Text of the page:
Today, we’ll help you get started with D3.js components and give you hands-on practice with creating your first visualizations.
Here’s what we’ll cover today:
Practice creating dozens of different interactive graphs with step-by-step lessons.
Many advanced data manipulation and visualization functions are built-in and implemented, meaning that a new D3.js user can create effects that would otherwise require years of experience.
For example, D3.js features built-in graph styles for anything from a simple pie chart to an interactive circular barplot.
In short, D3.js is designed to be quick to pick up and powerful in the hands of current front-end developers.
Here’s an example of a D3.js pie chart that shows the top programming languages to use in 2020.
While big data is hard to comprehend, visualizations are much more approachable. A well done visually can perfectly convey thousands of data points into a cohesive and actionable trend.
Data visualization helps to:
Uses Web Standards: Uses the established standards SVG, HTML, and CSS to make it compatible with existing technologies.
Data-Driven: D3 can use static data or fetch it from remote servers in several formats like Arrays, Objects, CSV, JSON, or XML.
DOM Manipulation: D3 allows you to manipulate the Document Object Model (DOM) using your data.
Dynamic Properties: D3 provides dynamic properties and elements. Properties can be specified as functions of data which then edit your elements. In other words, your data defines the style of your visualization.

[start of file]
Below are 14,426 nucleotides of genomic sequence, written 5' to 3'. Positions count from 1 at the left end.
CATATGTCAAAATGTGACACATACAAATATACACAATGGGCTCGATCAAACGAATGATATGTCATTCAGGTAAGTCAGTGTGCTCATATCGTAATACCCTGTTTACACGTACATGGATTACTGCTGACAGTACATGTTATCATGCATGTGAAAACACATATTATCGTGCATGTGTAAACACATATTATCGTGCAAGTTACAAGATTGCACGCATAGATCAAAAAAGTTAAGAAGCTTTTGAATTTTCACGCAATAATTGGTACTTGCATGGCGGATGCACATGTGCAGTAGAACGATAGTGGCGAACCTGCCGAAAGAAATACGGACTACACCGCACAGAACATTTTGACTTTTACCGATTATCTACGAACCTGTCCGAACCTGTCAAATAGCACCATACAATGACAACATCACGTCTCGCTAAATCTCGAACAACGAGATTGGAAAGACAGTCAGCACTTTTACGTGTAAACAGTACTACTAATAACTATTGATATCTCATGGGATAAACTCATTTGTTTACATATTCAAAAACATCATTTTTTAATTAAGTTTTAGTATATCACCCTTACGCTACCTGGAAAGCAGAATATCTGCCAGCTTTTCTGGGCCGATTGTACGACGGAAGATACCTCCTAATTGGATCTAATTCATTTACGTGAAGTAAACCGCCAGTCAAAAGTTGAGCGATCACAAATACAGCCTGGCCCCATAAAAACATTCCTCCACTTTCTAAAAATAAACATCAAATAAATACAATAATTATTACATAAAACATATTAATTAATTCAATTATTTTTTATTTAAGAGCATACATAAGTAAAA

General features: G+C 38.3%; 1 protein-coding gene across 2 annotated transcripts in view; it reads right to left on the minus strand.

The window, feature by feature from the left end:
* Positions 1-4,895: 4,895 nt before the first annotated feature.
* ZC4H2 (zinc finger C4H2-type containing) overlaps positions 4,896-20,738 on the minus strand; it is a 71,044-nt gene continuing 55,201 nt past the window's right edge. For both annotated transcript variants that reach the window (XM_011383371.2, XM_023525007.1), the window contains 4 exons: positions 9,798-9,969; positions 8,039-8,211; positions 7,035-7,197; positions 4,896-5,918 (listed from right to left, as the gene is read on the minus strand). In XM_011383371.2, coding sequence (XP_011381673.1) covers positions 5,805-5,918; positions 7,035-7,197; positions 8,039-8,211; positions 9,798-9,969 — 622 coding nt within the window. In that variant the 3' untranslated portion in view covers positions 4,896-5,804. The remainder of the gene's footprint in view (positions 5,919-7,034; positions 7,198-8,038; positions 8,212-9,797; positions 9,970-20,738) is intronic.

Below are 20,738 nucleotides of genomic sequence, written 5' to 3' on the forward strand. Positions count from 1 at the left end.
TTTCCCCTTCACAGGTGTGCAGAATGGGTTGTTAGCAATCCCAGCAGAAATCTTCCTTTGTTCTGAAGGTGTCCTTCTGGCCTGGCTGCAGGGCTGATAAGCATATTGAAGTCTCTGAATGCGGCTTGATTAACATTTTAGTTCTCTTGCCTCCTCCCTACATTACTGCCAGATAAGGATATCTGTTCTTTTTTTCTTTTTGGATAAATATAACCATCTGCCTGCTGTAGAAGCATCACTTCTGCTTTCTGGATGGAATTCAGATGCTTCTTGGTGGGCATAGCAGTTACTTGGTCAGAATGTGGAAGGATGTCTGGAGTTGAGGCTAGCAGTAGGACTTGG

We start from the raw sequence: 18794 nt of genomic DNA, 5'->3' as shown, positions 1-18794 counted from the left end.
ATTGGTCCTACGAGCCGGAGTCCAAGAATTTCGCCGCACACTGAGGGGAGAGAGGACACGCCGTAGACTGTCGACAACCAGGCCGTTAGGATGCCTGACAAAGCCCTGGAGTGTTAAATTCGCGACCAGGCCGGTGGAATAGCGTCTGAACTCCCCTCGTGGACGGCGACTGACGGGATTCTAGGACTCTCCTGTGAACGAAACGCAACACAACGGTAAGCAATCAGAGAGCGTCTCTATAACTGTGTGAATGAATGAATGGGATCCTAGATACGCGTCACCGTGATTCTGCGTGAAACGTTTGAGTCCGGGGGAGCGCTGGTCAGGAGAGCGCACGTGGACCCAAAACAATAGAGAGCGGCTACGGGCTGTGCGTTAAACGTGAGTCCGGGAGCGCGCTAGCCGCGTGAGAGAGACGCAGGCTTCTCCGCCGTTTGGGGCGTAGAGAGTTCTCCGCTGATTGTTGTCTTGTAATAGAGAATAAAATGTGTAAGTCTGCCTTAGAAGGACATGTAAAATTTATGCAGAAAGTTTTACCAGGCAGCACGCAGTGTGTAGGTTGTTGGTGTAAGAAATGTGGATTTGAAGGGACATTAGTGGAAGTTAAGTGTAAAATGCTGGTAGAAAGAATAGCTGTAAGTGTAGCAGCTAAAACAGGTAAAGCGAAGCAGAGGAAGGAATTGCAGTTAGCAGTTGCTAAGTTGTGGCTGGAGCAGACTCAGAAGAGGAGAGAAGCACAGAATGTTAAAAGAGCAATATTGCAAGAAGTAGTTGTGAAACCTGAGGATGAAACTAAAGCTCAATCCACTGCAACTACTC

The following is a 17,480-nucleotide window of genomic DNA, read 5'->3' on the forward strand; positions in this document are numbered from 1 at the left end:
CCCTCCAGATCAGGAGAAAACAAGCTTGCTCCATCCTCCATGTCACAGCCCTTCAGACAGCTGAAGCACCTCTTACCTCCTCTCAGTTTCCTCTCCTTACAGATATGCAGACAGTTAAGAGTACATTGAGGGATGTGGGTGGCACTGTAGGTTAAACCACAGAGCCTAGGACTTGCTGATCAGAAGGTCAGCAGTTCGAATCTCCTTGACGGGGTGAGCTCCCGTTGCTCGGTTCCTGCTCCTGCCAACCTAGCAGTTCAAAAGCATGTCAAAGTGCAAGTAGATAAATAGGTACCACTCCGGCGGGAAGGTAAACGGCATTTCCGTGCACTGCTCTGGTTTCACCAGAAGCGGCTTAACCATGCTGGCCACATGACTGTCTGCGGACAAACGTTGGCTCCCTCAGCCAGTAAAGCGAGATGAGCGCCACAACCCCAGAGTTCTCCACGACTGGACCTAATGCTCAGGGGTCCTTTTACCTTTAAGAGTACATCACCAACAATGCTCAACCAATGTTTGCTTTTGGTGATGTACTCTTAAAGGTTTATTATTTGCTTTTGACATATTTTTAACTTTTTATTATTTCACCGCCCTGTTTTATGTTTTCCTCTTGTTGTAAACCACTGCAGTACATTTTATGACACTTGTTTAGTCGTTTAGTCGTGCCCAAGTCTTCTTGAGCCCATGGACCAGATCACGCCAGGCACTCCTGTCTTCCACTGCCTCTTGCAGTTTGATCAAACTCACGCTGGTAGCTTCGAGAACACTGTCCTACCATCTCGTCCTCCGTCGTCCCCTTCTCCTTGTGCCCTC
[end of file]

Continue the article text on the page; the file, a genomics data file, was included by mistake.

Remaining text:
Types of visualization: D3 features dozens of built-in graph formats for common applications like ranking, correlation, and distribution.
Custom Visualizations: D3 allows you to create custom visualizations from scratch or by tweaking current graph formats.
Transitions and Animation: D3 provides built-in animation functions the
ease() functions, which automatically animate features of your graph based on user interaction, timed transitions, or other events.
You’ll have to set up a D3.js environment before you get hands-on. The four components of a D3.js environment are the D3 library, a web server, a text editor, and a web browser.
You can use the D3 library by linking it directly to your HTML page from the Content Delivery Network (CDN). Using CDN will allow you to work with D3 without downloading the source code.
Include D3 by entering the CDN url for D3 in your
<!DOCTYPE html> <html lang="en"> <head> <script src="https://d3js.org/d3.v4.min.js"></script> </head> <body> <script> // write your d3 code here.. </script> </body> </html>